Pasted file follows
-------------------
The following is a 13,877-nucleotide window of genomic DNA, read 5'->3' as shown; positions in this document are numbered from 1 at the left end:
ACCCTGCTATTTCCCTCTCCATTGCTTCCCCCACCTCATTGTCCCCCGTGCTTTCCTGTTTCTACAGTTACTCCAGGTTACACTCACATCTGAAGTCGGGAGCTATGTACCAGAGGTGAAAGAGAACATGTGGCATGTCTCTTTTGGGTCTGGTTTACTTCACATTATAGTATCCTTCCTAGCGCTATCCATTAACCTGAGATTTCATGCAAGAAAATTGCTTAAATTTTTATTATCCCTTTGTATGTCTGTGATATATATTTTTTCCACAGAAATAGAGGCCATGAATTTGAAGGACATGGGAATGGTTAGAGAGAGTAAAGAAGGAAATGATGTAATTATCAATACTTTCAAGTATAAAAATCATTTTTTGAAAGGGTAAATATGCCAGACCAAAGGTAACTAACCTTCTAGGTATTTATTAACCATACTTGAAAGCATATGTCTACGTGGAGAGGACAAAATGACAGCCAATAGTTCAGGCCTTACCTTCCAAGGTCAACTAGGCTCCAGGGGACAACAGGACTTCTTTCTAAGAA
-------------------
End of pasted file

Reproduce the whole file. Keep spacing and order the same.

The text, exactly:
The following is a 13,877-nucleotide window of genomic DNA, read 5'->3' as shown; positions in this document are numbered from 1 at the left end:
ACCCTGCTATTTCCCTCTCCATTGCTTCCCCCACCTCATTGTCCCCCGTGCTTTCCTGTTTCTACAGTTACTCCAGGTTACACTCACATCTGAAGTCGGGAGCTATGTACCAGAGGTGAAAGAGAACATGTGGCATGTCTCTTTTGGGTCTGGTTTACTTCACATTATAGTATCCTTCCTAGCGCTATCCATTAACCTGAGATTTCATGCAAGAAAATTGCTTAAATTTTTATTATCCCTTTGTATGTCTGTGATATATATTTTTTCCACAGAAATAGAGGCCATGAATTTGAAGGACATGGGAATGGTTAGAGAGAGTAAAGAAGGAAATGATGTAATTATCAATACTTTCAAGTATAAAAATCATTTTTTGAAAGGGTAAATATGCCAGACCAAAGGTAACTAACCTTCTAGGTATTTATTAACCATACTTGAAAGCATATGTCTACGTGGAGAGGACAAAATGACAGCCAATAGTTCAGGCCTTACCTTCCAAGGTCAACTAGGCTCCAGGGGACAACAGGACTTCTTTCTAAGAA